Dike Canada Lisa Hayes Duh, gee, when is a movie like a metaphor? A young women had this, er, problem. She’s, uh, different. you see, she perspires: buckets, dike-loads of water. Arpit-gushes. She tries to cover it up, but people notice. they probably guess. She pretends she’s like everyone else. But sweat finds its own path; she lives in fear of being discovered. Are you with us yet or do you need an interpreter?
So-Lo Canada Susan Poyraz Don’t blink, or you’ll miss this one! This short piece, an animated pun, a “trail of two feet”, a walk through the screen. Adorable and clever. So many shoes, so little time.
Two or Three Things but Nothing for Sure USA Tina DiFeliciantonio, Jane C. Wagner This multi-award winning film has the power to illuminate character, setting, and situation. Focusing on the story of author Dorothy Allison, this film really speaks volumes about growing up poor and abused in the American South of the fifties. Allison’s complex life is captured in the evocatively textured landscape that is poignantly rendered through performance footage and the lyrical cadences of the author’s voice. A triumph of personality and a triumph of a film.
Stolen Moments Canada Margaret Wescott A feature look at lesbianism, but as a comparative study. The director travelled across the globe to see how several different cultures deal and have historically dealt with the continuing and vexing problem of coming out, being out, and wanting out. the film focuses on the particularly terrifying experience of being queer under the Nazis. Films like this make you think that the world is changing in spite of resistance to difference and different ways of loving.
The Front Seat Canada Barbara Mainguy
Sonata Canada Denise Blinn Structed like its title, this film cleverly works out three movements of developing romantic intrigue. A great idea and an ingenious little film. The filmmaker, born in Wabush, understands the subtle relations between our longings and communication technology. Now, who else can say that? Play it again, Denise.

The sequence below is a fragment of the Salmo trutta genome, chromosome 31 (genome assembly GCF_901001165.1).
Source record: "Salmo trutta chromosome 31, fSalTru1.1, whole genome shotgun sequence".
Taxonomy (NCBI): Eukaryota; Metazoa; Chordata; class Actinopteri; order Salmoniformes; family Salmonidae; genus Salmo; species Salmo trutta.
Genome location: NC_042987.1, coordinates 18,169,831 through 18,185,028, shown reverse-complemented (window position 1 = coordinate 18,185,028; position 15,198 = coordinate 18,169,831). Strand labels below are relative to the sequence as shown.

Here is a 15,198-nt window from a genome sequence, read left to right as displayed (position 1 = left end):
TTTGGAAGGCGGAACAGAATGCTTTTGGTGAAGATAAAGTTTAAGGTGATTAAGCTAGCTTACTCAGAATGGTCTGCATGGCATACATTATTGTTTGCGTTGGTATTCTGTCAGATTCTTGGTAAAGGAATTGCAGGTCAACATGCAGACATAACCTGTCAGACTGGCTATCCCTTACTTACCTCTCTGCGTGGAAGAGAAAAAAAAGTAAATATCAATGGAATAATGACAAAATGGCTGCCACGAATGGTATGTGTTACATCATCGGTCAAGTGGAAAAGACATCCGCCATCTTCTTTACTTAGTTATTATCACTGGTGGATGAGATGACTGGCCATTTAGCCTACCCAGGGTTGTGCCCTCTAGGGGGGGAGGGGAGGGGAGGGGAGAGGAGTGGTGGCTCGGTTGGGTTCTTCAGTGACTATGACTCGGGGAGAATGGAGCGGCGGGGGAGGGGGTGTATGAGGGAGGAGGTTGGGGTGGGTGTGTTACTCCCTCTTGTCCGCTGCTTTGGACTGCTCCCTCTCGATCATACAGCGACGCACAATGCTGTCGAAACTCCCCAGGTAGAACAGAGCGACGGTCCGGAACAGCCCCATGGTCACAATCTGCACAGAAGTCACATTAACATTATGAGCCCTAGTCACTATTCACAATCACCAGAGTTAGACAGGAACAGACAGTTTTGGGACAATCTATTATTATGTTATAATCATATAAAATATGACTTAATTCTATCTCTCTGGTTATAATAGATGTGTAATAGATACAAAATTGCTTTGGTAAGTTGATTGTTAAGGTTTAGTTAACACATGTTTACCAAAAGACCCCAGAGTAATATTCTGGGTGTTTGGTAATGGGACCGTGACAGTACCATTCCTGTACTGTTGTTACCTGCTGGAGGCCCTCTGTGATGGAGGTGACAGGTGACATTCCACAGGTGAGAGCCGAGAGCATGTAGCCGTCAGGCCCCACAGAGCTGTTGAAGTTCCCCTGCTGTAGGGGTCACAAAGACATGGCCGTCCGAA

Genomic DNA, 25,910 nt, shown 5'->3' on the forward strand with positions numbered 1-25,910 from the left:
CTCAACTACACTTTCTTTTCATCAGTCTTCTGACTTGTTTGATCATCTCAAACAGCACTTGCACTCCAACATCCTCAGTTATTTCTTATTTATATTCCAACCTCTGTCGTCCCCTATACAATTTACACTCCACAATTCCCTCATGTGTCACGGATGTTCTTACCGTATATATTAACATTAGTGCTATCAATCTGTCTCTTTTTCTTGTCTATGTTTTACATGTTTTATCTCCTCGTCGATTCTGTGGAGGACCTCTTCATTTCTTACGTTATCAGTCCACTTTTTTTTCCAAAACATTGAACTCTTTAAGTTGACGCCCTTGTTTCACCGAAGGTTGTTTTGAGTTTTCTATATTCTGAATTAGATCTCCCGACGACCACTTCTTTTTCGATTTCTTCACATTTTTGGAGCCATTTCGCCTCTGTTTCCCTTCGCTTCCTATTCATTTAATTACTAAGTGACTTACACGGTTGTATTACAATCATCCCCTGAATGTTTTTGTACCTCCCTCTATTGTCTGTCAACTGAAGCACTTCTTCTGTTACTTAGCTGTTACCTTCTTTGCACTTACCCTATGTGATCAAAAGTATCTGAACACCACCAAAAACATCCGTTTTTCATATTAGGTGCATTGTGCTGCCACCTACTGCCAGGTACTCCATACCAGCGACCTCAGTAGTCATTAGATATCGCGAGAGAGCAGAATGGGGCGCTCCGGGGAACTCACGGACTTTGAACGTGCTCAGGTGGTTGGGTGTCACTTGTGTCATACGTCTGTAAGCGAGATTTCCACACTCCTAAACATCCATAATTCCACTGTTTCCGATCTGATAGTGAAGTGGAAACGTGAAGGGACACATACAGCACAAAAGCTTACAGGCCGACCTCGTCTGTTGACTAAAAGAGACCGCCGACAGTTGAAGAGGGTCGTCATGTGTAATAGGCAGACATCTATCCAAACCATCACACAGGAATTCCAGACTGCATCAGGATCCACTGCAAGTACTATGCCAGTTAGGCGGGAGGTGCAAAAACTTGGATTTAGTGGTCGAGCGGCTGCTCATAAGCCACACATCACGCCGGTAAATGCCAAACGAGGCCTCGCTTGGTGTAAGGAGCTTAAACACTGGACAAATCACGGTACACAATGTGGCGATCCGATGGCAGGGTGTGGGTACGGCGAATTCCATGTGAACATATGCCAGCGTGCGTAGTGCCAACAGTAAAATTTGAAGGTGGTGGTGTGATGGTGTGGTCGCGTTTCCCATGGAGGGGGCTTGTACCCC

Used Cars USA Melissa Carter Women who make movies make movies about the end of and search for love. In this film we encounter Burt and Caroline on the eve of their divorce. Desperate to reconcile, wimpy neurotic Burt tries every trick in the book. Caroline isn’t dumb enough to fall for it, but she goes along for the ride. Literally.
The Blinking Madonna and Other Miracles USA Beth Harrington This true story is hilariously told in a riveting, witty, and inventive manner. You can’t take your eyes off the screen for a second, and, indeed, that’s the point. If you do you’ll miss how the filmmaker inadvertently recorded a miracle with her video camera, the blink of the Virgin that generated a media frenzy and a holy host of questions. This lively account of an extraordinary event vividly captures the flavour of Boston’s North End where the purported miracle occurred, so the film is also a spirited travelogue of one of the continent's great ethnic neighbourhoods.
The 1000 Yard Stare UK Jocelyn Cammack A surprisingly powerful little film about a hugely important event: the trauma of war and its effects on the family. The war in question was in the Falklands. What happened when the men came home? Was it all a bad dream, or did they really fight to save a country that needed a war like a hole in the ozone? Terribly strong, the memory of this film will long outlive its short little life on the screen.
The Bestiary France Francoise Veillon Very cute, very French, very animated.
Female Perversions USA/Germany Susan Streitfield With Tilda Swinton, Amy Madigan, Karen Sillas, Frances Fisher, and more. This film is about as-out there as a narrative can get, and it;s superb, maybe the most intelligent and challenging film about female sexuality to date. Swinton is at the troubled core of this fictional story evolved from a Freudian-feminist study of female behavior.
Nothing to Be Written Here Canada Wendy Oberlander This moving video traces the director’s discovery of her father’s wartime experience, an experience pieced together from fragments, historical records, and shards of public evidence. The sum of the parts is so powerfully told that you’ll shake your head in wonder at both what she uncovers and how beautifully she does it.
Seven Brides for Uncle Sam Canada Anita McGee This film pulls together Anita’s tireless research and themes of her earlier work into a gorgeous and spirited documentary about women who married those handsome G.I. Joes when all those American soldiers “invaded” Newfoundland culture. That was then, when women preferred the glamour of Elsewhere over the mundane of Here; but this is now, when many of these women look back on folly and fortune, assessing the many roads taken since their first twirls around the Pleasantville dancefloor. What an intelligent piece of work this is.
Elling Lien